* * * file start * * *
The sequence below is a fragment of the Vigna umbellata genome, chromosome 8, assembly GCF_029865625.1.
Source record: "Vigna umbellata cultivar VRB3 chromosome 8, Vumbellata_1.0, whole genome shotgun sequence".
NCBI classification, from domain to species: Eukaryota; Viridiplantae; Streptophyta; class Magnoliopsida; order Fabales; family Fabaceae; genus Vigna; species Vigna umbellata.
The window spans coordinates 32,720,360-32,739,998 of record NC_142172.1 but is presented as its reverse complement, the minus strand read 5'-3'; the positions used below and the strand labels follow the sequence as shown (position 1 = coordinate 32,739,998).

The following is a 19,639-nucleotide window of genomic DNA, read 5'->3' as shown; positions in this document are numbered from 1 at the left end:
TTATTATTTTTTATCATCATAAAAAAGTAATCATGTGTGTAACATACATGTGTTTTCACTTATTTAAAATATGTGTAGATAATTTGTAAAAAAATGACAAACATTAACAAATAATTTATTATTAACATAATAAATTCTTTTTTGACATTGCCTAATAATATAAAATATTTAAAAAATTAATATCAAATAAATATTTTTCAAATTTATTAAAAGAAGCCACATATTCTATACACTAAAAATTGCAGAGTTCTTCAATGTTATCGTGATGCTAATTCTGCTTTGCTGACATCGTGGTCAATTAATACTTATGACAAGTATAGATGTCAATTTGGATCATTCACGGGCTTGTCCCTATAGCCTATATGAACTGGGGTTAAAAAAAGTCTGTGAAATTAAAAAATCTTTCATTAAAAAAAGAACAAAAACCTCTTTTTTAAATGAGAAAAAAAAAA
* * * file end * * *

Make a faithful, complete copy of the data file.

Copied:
The sequence below is a fragment of the Vigna umbellata genome, chromosome 8, assembly GCF_029865625.1.
Source record: "Vigna umbellata cultivar VRB3 chromosome 8, Vumbellata_1.0, whole genome shotgun sequence".
NCBI classification, from domain to species: Eukaryota; Viridiplantae; Streptophyta; class Magnoliopsida; order Fabales; family Fabaceae; genus Vigna; species Vigna umbellata.
The window spans coordinates 32,720,360-32,739,998 of record NC_142172.1 but is presented as its reverse complement, the minus strand read 5'-3'; the positions used below and the strand labels follow the sequence as shown (position 1 = coordinate 32,739,998).

The following is a 19,639-nucleotide window of genomic DNA, read 5'->3' as shown; positions in this document are numbered from 1 at the left end:
TTATTATTTTTTATCATCATAAAAAAGTAATCATGTGTGTAACATACATGTGTTTTCACTTATTTAAAATATGTGTAGATAATTTGTAAAAAAATGACAAACATTAACAAATAATTTATTATTAACATAATAAATTCTTTTTTGACATTGCCTAATAATATAAAATATTTAAAAAATTAATATCAAATAAATATTTTTCAAATTTATTAAAAGAAGCCACATATTCTATACACTAAAAATTGCAGAGTTCTTCAATGTTATCGTGATGCTAATTCTGCTTTGCTGACATCGTGGTCAATTAATACTTATGACAAGTATAGATGTCAATTTGGATCATTCACGGGCTTGTCCCTATAGCCTATATGAACTGGGGTTAAAAAAAGTCTGTGAAATTAAAAAATCTTTCATTAAAAAAAGAACAAAAACCTCTTTTTTAAATGAGAAAAAAAAAA